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4 definitions found
 for Our
From The Collaborative International Dictionary of English v.0.48 :

  I \I\ ([imac]), pron. [poss. My (m[imac]) or Mine
     (m[imac]n); object. Me (m[=e]). pl. nom. We (w[=e]);
     poss. Our (our) or Ours (ourz); object. Us ([u^]s).]
     [OE. i, ich, ic, AS. ic; akin to OS. & D. ik, OHG. ih, G.
     ich, Icel. ek, Dan. jeg, Sw. jag, Goth. ik, OSlav. az', Russ.
     ia, W. i, L. ego, Gr. 'egw`, 'egw`n, Skr. aham. [root]179.
     Cf. Egoism.]
     The nominative case of the pronoun of the first person; the
     word with which a speaker or writer denotes himself.
     [1913 Webster]

From The Collaborative International Dictionary of English v.0.48 :

  Our \Our\ (our), possessive pron. [AS. [=u]re our, of us; akin
     to [=u]s us, to us, and to G. unser our, of us, Goth. unsara.
     [root]186. See Us.]
     Of or pertaining to us; belonging to us; as, our country; our
     rights; our troops; our endeavors. See I.
     [1913 Webster]
  
           The Lord is our defense.                 --Ps. lxxxix.
                                                    18.
     [1913 Webster]
  
     Note: When the noun is not expressed, ours is used in the
           same way as hers for her, yours for your, etc.; as,
           whose house is that? It is ours.
           [1913 Webster]
  
                 Our wills are ours, we know not how. --Tennyson.
           [1913 Webster]

From The Collaborative International Dictionary of English v.0.48 :

  -our \-our\suff. [OF. -our.]
     See -or.
     [1913 Webster]

From The Collaborative International Dictionary of English v.0.48 :

  We \We\ (w[=e]), pron.; pl. of I. [Poss. Our (our) or Ours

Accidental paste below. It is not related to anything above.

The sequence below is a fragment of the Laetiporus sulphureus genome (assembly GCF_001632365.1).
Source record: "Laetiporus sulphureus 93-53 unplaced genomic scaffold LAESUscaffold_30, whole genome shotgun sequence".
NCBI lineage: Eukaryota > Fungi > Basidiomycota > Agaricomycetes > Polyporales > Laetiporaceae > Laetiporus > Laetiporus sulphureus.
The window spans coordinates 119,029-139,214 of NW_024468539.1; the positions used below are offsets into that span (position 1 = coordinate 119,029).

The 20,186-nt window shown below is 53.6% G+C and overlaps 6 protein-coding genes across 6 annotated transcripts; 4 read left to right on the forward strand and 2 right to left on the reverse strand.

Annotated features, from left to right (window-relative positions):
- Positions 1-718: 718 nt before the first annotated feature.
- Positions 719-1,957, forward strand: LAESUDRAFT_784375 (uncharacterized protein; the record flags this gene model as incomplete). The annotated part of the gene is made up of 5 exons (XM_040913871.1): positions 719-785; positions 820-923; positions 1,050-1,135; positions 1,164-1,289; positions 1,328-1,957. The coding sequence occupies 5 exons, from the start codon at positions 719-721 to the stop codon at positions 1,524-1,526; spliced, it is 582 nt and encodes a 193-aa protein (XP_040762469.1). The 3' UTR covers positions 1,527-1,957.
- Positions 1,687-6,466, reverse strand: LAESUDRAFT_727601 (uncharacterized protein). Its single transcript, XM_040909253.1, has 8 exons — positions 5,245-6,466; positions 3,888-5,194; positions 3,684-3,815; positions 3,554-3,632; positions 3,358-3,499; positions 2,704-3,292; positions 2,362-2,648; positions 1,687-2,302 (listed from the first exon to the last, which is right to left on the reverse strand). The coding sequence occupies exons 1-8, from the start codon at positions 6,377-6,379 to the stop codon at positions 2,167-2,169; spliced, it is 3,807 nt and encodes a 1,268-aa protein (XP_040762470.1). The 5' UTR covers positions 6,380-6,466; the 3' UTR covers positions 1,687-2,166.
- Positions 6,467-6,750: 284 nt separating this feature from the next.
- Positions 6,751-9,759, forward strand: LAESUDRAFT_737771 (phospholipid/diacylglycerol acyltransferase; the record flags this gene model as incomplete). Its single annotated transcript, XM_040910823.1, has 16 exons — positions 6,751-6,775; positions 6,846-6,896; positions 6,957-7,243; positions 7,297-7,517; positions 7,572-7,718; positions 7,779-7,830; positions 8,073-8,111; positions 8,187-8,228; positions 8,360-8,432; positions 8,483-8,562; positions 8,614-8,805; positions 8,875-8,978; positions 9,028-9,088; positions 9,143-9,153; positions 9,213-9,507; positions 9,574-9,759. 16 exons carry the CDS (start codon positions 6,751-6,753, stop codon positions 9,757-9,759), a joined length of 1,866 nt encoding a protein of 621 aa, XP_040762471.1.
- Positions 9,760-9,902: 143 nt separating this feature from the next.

(ourz); obj. Us ([u^]s). See I.] [As. w[=e]; akin to OS.
     w[imac], OFries. & LG. wi, D. wij, G. wir, Icel. v[=e]r, Sw.
     & Dan. vi, Goth. weis, Skr. vayam. [root]190.]
     The plural nominative case of the pronoun of the first
     person; the word with which a person in speaking or writing
     denotes a number or company of which he is one, as the
     subject of an action expressed by a verb.
     [1913 Webster]
  
     Note: We is frequently used to express men in general,
           including the speaker. We is also often used by
           individuals, as authors, editors, etc., in speaking of
           themselves, in order to avoid the appearance of egotism
           in the too frequent repetition of the pronoun I. The
           plural style is also in use among kings and other
           sovereigns, and is said to have been begun by King John
           of England. Before that time, monarchs used the
           singular number in their edicts. The German and the
           French sovereigns followed the example of King John in
           a. d. 1200.
           [1913 Webster]

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